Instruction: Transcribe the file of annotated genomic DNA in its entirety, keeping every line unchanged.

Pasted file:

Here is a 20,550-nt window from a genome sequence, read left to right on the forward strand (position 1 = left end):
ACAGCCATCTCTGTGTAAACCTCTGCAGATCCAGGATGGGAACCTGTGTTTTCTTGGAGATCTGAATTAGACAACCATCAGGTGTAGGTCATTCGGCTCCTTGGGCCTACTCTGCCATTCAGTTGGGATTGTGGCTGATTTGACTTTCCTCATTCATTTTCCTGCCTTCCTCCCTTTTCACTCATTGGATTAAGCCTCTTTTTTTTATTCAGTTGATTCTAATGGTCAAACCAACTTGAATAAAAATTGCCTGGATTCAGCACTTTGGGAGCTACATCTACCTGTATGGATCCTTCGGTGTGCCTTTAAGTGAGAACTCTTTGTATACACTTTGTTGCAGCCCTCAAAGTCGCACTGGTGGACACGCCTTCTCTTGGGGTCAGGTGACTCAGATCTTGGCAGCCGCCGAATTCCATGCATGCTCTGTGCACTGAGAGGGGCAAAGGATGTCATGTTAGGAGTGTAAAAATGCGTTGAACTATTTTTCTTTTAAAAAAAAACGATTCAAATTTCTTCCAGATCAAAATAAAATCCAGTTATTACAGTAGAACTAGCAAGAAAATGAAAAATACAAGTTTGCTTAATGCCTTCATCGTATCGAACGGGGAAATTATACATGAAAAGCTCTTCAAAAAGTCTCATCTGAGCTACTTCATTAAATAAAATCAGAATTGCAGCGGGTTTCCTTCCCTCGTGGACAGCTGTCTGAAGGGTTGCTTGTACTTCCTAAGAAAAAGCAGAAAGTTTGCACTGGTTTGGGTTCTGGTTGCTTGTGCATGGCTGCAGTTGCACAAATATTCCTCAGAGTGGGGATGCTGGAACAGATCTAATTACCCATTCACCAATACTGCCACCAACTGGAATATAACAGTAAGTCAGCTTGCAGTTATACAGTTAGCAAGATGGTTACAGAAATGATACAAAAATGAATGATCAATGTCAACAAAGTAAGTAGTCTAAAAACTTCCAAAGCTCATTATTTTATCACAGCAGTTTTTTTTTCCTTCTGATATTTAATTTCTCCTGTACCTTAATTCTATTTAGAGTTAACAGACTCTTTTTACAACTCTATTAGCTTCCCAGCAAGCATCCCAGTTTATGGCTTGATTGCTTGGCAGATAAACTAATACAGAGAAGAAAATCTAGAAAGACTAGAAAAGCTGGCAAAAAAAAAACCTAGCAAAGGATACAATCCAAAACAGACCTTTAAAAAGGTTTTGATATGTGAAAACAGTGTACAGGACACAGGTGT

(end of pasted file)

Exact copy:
Here is a 20,550-nt window from a genome sequence, read left to right on the forward strand (position 1 = left end):
ACAGCCATCTCTGTGTAAACCTCTGCAGATCCAGGATGGGAACCTGTGTTTTCTTGGAGATCTGAATTAGACAACCATCAGGTGTAGGTCATTCGGCTCCTTGGGCCTACTCTGCCATTCAGTTGGGATTGTGGCTGATTTGACTTTCCTCATTCATTTTCCTGCCTTCCTCCCTTTTCACTCATTGGATTAAGCCTCTTTTTTTTATTCAGTTGATTCTAATGGTCAAACCAACTTGAATAAAAATTGCCTGGATTCAGCACTTTGGGAGCTACATCTACCTGTATGGATCCTTCGGTGTGCCTTTAAGTGAGAACTCTTTGTATACACTTTGTTGCAGCCCTCAAAGTCGCACTGGTGGACACGCCTTCTCTTGGGGTCAGGTGACTCAGATCTTGGCAGCCGCCGAATTCCATGCATGCTCTGTGCACTGAGAGGGGCAAAGGATGTCATGTTAGGAGTGTAAAAATGCGTTGAACTATTTTTCTTTTAAAAAAAAACGATTCAAATTTCTTCCAGATCAAAATAAAATCCAGTTATTACAGTAGAACTAGCAAGAAAATGAAAAATACAAGTTTGCTTAATGCCTTCATCGTATCGAACGGGGAAATTATACATGAAAAGCTCTTCAAAAAGTCTCATCTGAGCTACTTCATTAAATAAAATCAGAATTGCAGCGGGTTTCCTTCCCTCGTGGACAGCTGTCTGAAGGGTTGCTTGTACTTCCTAAGAAAAAGCAGAAAGTTTGCACTGGTTTGGGTTCTGGTTGCTTGTGCATGGCTGCAGTTGCACAAATATTCCTCAGAGTGGGGATGCTGGAACAGATCTAATTACCCATTCACCAATACTGCCACCAACTGGAATATAACAGTAAGTCAGCTTGCAGTTATACAGTTAGCAAGATGGTTACAGAAATGATACAAAAATGAATGATCAATGTCAACAAAGTAAGTAGTCTAAAAACTTCCAAAGCTCATTATTTTATCACAGCAGTTTTTTTTTCCTTCTGATATTTAATTTCTCCTGTACCTTAATTCTATTTAGAGTTAACAGACTCTTTTTACAACTCTATTAGCTTCCCAGCAAGCATCCCAGTTTATGGCTTGATTGCTTGGCAGATAAACTAATACAGAGAAGAAAATCTAGAAAGACTAGAAAAGCTGGCAAAAAAAAAACCTAGCAAAGGATACAATCCAAAACAGACCTTTAAAAAGGTTTTGATATGTGAAAACAGTGTACAGGACACAGGTGT